Tropical Paradise By Evans Kinyua
(Kenya) Revised 9/30/06
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By Evans Kinyua
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TROPICAL PARADISE EVANS KINYUA
If dodging school were an art, then Craig Wilson could have been said to be a genius. His antics made Hucklebery Finn come across as an amateur; his tutors did their damnest to spoil the rod, to utter futility. Craig had a brand new prank every day, the hapless tutors bearing the brunt of it.
Pepper in the chalk dust stung their throats and made rain in their eyes .An innocent pin gingerly placed on the chair , upside down , had the teacher scratching his back side trying to find the source of the discomfort, and his forty plus charges in an uproar of adolescent glee.
Craig’s relatives , well, just his father and his grandmother, suffered fools gladly. Because Craig’s bloodline was gipsy and the great outdoors, with all it’s little distractions, had been for centuries their fort. So his father tried to put up a solemn visage at the numerous summons from the headmaster, but inside he was proud that his son was true to his genes.
We shall not talk about his mother. The only non-gipsy in the clan(she was a French business lady from the oldest profession), his mother had soon tired of the initial appeal of the life-on –the- move kind of living and left to ply her trade in a more stable environment where she could develop customer loyalty. It was said that she had moved to a small town near Lyon, France. Craig was two when that event took place, and it was little wonder that it had left no indelible mark on him.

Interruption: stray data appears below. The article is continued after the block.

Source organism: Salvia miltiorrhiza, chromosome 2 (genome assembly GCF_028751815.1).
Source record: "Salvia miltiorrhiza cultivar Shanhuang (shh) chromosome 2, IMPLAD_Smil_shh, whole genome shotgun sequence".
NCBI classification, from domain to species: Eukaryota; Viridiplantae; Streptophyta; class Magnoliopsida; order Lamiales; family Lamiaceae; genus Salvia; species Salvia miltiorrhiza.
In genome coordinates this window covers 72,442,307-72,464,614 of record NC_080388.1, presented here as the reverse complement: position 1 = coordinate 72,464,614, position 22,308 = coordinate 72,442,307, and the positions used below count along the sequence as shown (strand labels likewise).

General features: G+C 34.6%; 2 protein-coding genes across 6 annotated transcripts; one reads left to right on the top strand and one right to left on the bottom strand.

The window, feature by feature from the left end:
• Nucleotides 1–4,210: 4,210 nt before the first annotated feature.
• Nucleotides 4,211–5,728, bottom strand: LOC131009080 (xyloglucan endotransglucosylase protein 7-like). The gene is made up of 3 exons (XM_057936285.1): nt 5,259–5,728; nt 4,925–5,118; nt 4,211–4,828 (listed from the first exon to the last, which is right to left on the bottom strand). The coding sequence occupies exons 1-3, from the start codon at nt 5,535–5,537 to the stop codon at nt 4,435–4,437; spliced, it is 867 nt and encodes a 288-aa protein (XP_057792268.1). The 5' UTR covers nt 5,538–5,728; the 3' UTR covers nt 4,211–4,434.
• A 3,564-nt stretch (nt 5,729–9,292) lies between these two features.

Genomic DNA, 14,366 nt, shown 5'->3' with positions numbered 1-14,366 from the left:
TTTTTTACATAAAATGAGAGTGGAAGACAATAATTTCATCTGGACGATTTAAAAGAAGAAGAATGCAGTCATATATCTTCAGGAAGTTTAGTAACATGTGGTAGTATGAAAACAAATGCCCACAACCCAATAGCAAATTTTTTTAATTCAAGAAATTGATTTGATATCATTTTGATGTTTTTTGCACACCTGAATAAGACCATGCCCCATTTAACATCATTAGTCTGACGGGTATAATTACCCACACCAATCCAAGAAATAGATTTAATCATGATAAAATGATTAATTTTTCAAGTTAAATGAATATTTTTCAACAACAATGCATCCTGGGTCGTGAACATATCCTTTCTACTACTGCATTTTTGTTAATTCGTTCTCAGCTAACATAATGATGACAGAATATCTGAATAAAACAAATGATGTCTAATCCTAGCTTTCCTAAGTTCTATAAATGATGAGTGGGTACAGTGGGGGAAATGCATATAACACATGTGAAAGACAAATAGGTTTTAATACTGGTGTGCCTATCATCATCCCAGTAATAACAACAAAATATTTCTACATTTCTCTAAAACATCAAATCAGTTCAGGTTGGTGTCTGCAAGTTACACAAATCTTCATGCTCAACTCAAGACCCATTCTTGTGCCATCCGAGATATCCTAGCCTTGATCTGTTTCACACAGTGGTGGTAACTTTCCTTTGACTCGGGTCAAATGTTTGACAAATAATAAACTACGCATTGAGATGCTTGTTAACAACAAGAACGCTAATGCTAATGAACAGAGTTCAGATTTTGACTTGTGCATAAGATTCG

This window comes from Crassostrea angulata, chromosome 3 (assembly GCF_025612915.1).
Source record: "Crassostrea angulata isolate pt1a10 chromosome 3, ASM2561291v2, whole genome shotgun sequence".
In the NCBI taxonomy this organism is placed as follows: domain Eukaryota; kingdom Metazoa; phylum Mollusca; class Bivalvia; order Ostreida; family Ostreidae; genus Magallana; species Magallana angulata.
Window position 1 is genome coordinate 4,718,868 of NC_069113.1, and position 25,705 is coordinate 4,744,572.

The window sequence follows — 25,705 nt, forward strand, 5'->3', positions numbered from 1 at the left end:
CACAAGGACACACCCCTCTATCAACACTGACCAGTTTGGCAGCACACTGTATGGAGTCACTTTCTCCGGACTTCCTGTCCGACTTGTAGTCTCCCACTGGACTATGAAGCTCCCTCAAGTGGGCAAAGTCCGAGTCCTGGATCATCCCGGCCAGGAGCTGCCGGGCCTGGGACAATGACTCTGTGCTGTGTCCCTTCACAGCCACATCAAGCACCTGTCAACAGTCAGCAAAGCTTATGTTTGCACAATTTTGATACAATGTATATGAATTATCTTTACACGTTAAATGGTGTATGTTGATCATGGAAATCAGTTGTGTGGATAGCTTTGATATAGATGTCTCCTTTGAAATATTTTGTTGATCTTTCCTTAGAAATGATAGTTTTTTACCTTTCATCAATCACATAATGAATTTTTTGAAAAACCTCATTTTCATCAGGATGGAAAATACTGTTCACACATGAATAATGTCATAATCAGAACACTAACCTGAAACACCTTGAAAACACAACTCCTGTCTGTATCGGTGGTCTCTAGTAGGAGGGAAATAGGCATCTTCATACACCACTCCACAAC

He loved the little trailer where they lived with his father and grandmother, his first love the old Vauxhall automobile that he and his father tinkered with Monday through Sunday. At an early age Craig was adept at things to do with his hands; mechanized things like carpentry, electricals; hey, he even attempted putting together a broken egg! He did badly at that particular task, but at thirty per cent success it still beat what an average kid can achieve.
But school did not go down well with Craig and it was with little regret that he permanently called it quits at fourteen.
And kept himself busy with various activities; legal, semi-legal and others in that grey area that keeps barristers in employment. A veritable jack of all trades, Craig bought old cars and rehabilitated them, then hocked them for a profit. He broke the hunting laws and sold game meat to the not so discerning customers. The skins made pelt, which too earned some coins. With his knowledge of wood, Craig made chairs and other furniture ware in the open yard workshop outside the trailer, and these fetched some money as well.